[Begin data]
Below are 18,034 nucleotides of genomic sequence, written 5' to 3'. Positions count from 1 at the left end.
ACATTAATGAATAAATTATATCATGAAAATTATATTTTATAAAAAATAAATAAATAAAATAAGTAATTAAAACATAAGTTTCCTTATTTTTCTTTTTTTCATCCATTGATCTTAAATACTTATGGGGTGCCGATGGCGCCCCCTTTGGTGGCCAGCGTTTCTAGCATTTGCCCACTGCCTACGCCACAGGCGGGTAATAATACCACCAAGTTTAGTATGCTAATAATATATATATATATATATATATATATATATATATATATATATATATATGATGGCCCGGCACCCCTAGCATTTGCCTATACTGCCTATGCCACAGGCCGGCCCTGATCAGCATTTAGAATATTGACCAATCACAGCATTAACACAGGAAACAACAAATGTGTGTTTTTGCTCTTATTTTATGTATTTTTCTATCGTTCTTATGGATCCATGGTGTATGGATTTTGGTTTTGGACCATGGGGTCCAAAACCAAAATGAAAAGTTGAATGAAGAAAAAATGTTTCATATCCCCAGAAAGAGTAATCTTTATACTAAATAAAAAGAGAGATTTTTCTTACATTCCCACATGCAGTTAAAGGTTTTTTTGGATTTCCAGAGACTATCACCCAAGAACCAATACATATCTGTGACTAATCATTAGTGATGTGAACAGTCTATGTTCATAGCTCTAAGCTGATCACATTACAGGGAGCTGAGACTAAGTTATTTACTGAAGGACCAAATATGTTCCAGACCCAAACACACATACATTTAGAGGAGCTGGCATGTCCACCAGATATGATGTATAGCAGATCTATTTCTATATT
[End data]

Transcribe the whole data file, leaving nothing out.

Below are 18,034 nucleotides of genomic sequence, written 5' to 3'. Positions count from 1 at the left end.
ACATTAATGAATAAATTATATCATGAAAATTATATTTTATAAAAAATAAATAAATAAAATAAGTAATTAAAACATAAGTTTCCTTATTTTTCTTTTTTTCATCCATTGATCTTAAATACTTATGGGGTGCCGATGGCGCCCCCTTTGGTGGCCAGCGTTTCTAGCATTTGCCCACTGCCTACGCCACAGGCGGGTAATAATACCACCAAGTTTAGTATGCTAATAATATATATATATATATATATATATATATATATATATATATATATATATGATGGCCCGGCACCCCTAGCATTTGCCTATACTGCCTATGCCACAGGCCGGCCCTGATCAGCATTTAGAATATTGACCAATCACAGCATTAACACAGGAAACAACAAATGTGTGTTTTTGCTCTTATTTTATGTATTTTTCTATCGTTCTTATGGATCCATGGTGTATGGATTTTGGTTTTGGACCATGGGGTCCAAAACCAAAATGAAAAGTTGAATGAAGAAAAAATGTTTCATATCCCCAGAAAGAGTAATCTTTATACTAAATAAAAAGAGAGATTTTTCTTACATTCCCACATGCAGTTAAAGGTTTTTTTGGATTTCCAGAGACTATCACCCAAGAACCAATACATATCTGTGACTAATCATTAGTGATGTGAACAGTCTATGTTCATAGCTCTAAGCTGATCACATTACAGGGAGCTGAGACTAAGTTATTTACTGAAGGACCAAATATGTTCCAGACCCAAACACACATACATTTAGAGGAGCTGGCATGTCCACCAGATATGATGTATAGCAGATCTATTTCTATATT